NLRC orders Stream Global Services to pay more than 2.7M
The present dispute stemmed sometime in July 2013 when the complainants received a Notice of Temporary Lay-Off.
Aggrieved, the complainants went to DOLE-SENA to seek assistance. After a series of conciliation conference, the parties arrived at an amicable settlement on July 24, 2013. The respondent company was represented by Ms. Sharon Gozun, the Human Resource Manager.
The parties agreed on the following;
- Requesting parties are on leave with pay status up to August 5, 2013.
- From August 6, 2013, a 30-day notice with DOLE shall be served effecting authorized separation of requesting parties on September 1, 2013.
- Stream Global Services to issue COE’s to concerned employees
- Respondent to remit SSS balance with the agencies
- Respondent to furnish a proof of compliance of the total claims paid to requesting parties by October 1, 2013.
However, sometime in late July 2013, the complainants were surprised when they received a letter from the respondent company directing them to report for work on August 1 or 2, 2013.
On August 6, 2013, the respondent company wrote a letter to DOLE-SENA informing them of the need to fill up 11 posts as Technical Support Professionals and in view of this development; they asked DOLE-SENA to set aside the “Separation” aspect of the amicable settlement they entered with the complainants.
In response, the complainants wrote the respondent a letter expressing their unwillingness to return to their jobs. They likewise invoked the amicable settlement they entered into with the respondent company.
For the respondent’s refusal to abide by the compromise agreement, the DOLE-SENA endorsed the case to the NLRC for the enforcement of the compromise agreement.
The respondent company principally argued that the complainants were never dismissed from their jobs. Instead, they claimed that the complainants were merely placed on temporary lay-off for a period not exceeding 6 months. Given the fact that the complainants were not dismissed, they are not entitled to their claim for separation pay. They also argued that the agreement cannot be given effect since it was incomplete. Moreover, they disowned the authority of Ms. Sharon Gozun (HR Head) to enter any compromise agreement with the complainants. To prove this, they submitted a Board Resolution authorizing a certain Atty. Michael Montero to settle the case in behalf of the management. Effectively, due to her lack of authority, the respondent company cannot be considered to have consented to the agreement and therefore they cannot be bound by the terms entered into by Ms. Gozun in excess of her authority.
Article 1370 of the new civil code provides that, if the terms of the contract are clear and leave no doubt upon the intention of contracting parties, the literal meaning of its stipulations shall control.
Now, in challenging the validity and binding effect of the amicable settlement, the respondent argued that the settlement agreement was incomplete and was done without the compliance with the SENA rules. They likewise, invoked the lack of authority of Ms. Sharon Gozun, in entering in a compromise.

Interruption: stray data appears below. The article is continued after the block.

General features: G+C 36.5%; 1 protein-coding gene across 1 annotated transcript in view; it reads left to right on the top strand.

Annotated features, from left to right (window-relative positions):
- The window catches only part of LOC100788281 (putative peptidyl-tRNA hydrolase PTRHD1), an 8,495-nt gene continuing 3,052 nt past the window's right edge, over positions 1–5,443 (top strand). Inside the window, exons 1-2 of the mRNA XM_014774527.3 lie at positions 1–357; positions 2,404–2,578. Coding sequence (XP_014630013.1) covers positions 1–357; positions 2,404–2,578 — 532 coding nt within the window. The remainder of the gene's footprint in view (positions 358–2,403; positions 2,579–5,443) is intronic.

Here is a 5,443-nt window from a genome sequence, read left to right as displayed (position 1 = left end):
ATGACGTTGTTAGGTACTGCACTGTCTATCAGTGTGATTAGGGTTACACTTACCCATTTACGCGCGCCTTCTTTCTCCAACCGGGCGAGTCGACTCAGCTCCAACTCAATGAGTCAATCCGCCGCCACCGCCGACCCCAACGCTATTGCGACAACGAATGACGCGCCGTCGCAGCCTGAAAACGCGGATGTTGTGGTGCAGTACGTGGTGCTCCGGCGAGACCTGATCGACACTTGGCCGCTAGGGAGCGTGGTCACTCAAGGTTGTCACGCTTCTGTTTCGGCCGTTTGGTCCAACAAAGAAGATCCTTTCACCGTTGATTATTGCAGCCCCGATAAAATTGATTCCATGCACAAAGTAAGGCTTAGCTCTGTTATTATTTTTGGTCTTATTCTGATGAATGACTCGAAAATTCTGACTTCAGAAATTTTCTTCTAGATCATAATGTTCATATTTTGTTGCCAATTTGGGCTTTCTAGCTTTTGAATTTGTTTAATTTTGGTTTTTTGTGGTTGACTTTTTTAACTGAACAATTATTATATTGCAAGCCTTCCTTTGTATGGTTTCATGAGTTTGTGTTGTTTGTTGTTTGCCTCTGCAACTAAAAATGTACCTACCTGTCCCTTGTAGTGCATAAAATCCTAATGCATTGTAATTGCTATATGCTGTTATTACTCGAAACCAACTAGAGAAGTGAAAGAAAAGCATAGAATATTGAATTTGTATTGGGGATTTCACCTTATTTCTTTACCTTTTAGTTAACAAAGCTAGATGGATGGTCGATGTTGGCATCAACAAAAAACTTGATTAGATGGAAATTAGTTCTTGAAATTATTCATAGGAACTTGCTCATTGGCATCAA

With regard to the required form of compromise agreement under the SENA rules, it merely requires that settlement agreements must be reduced in writing. While the terms of the agreement of the parties were contained in the “minutes” of the hearing, the same will not affect the validity of the compromise agreement. Besides, the more important aspect thereof lies not on the form but on the substance voluntarily entered into by the parties to settle their differences.
The alleged lack of authority of Ms. Sharon Gozun in entering into a compromise agreement in behalf of the respondent company, according to arbiter is “Flimsy and unworthy of credence” because it must be recalled that from day one of the SENA case, the respondent company has been represented by no less than their Human Resource Manager, in the person of Ms. Sharon Gozun. Understandably so, Ms. Gozun presumably was the most knowledgeable person in the company on matters pertaining to personnel actions and decisions. During the course of the hearings conducted with the SENA, the matter pertaining to the authority given to Ms. Gozun was never made an issue by any party. When the parties finally agreed to settle their differences, it was Ms. Gozun who signed the agreement. She would not have signed the agreement if she does not have the authority.
Section 2, Rule V of the SENA Rules of Procedure explicitly provides that settlement agreements reached by the parties are final and binding.
Consequently, by reason of the “authorized separation of the complainants, they are entitled to be paid of their separation pay of in the amount of one month pay for every year of service.
By reason of their unjustified refusal to abide by the terms of the compromise agreement despite the clear wordings thereof, the respondent company cannot be said to be acting in good faith. They were fully aware of the validity and binding effect of the agreement. Despite this, they refused to abide by their undertakings. As such, the complainants are entitled to the payment of moral and exemplary damages. Similarly, since they were forced to obtain the services of a legal counsel to protect their rights, the complainants are entitled to attorney’s fees.
Wherefore, judgement was rendered to uphold the validity and binding effect of the amicable settlement entered into by the parties before the DOLE-SENA on July 24, 2013. Accordingly, Steam Global Services Phils., Inc. is ordered to comply with their obligations pursuant to the compromise agreement.
Consequently, Steam Global Services Phils., Inc. is ordered to pay the complainant’s judgement awards as follows:
Source: http://www.nlrc.dole.gov.ph/content/decision/RAB III-08-20427-13.PDF